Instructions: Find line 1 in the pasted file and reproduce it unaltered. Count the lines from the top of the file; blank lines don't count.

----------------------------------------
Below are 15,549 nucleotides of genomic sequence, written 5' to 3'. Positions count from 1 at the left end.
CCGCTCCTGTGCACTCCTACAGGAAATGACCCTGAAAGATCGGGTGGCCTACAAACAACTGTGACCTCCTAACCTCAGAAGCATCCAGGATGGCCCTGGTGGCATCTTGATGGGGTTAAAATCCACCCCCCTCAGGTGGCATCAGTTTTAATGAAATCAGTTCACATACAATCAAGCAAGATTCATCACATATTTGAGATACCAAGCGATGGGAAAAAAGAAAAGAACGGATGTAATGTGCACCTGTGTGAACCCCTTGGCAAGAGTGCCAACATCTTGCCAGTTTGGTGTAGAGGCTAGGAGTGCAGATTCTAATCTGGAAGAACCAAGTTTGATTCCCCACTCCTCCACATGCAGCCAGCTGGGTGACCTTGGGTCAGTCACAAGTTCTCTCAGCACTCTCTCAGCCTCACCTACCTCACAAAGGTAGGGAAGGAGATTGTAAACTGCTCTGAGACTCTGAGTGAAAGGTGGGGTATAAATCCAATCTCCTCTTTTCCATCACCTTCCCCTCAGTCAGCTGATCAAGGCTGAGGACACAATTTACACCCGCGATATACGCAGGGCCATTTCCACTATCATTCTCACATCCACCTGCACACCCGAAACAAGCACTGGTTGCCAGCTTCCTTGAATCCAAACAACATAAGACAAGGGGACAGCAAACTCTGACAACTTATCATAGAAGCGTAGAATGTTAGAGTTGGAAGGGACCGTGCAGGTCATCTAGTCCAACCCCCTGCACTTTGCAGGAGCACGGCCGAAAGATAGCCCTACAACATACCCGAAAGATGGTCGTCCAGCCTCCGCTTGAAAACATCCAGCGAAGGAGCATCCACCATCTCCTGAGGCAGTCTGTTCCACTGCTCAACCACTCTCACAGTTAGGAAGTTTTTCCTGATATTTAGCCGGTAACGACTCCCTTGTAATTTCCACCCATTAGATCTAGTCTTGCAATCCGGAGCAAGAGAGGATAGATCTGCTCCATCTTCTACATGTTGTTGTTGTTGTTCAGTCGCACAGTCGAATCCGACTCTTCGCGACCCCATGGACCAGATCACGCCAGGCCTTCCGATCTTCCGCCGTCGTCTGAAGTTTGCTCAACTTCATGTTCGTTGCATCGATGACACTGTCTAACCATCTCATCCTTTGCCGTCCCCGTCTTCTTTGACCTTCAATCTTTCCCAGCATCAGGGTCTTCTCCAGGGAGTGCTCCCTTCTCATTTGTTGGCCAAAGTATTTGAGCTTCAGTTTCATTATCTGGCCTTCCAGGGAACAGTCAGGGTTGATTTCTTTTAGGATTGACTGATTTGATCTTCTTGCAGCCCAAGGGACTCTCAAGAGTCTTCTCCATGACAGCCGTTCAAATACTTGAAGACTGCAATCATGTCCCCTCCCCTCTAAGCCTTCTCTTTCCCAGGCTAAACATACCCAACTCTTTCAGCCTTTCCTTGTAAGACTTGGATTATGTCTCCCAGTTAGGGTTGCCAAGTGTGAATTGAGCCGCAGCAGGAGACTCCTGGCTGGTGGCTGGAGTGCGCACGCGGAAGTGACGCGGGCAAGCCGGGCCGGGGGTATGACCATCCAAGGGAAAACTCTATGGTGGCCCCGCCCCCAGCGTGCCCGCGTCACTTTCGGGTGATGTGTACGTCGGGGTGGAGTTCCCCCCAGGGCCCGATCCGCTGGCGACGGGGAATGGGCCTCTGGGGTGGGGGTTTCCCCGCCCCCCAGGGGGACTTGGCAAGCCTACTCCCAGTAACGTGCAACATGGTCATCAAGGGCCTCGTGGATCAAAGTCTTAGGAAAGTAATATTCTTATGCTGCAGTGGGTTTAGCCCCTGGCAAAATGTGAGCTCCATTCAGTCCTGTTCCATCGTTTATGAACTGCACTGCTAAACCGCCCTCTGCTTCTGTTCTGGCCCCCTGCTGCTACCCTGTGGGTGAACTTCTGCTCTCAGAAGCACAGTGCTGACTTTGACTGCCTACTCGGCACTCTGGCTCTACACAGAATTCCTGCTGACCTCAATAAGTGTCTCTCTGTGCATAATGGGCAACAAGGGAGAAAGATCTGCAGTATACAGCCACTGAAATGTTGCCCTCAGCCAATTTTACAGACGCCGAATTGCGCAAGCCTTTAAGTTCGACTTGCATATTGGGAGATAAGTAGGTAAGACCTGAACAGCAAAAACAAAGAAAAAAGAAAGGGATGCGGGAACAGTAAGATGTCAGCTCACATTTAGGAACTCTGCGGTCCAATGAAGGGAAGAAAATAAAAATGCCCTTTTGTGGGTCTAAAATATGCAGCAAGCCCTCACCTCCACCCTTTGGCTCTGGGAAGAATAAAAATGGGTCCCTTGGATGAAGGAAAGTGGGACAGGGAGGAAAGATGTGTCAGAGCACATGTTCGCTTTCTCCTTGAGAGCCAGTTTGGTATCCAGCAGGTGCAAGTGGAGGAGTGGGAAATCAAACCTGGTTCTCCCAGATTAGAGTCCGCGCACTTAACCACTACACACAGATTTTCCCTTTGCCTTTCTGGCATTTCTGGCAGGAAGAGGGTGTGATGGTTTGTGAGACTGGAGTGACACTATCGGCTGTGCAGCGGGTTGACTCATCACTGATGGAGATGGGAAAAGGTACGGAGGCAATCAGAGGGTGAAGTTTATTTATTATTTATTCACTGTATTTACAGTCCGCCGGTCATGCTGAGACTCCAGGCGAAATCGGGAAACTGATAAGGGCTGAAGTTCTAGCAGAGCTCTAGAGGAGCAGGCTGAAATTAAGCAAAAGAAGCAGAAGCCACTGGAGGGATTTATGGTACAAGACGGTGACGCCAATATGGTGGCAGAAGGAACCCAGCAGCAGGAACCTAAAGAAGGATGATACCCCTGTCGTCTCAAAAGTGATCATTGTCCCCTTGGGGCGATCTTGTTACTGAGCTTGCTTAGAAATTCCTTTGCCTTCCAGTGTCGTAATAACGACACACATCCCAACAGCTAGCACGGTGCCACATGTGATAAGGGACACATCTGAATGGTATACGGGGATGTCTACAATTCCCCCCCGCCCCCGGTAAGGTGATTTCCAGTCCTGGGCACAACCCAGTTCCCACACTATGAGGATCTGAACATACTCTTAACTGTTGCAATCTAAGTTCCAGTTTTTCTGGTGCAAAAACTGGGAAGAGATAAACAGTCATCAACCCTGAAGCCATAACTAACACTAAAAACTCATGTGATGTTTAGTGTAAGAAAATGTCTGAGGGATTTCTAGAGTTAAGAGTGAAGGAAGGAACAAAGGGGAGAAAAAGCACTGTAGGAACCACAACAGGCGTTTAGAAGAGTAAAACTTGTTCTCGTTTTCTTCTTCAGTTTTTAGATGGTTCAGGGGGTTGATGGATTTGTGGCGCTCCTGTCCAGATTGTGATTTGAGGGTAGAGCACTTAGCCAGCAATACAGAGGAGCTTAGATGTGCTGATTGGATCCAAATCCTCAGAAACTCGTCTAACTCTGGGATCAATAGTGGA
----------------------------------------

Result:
Below are 15,549 nucleotides of genomic sequence, written 5' to 3'. Positions count from 1 at the left end.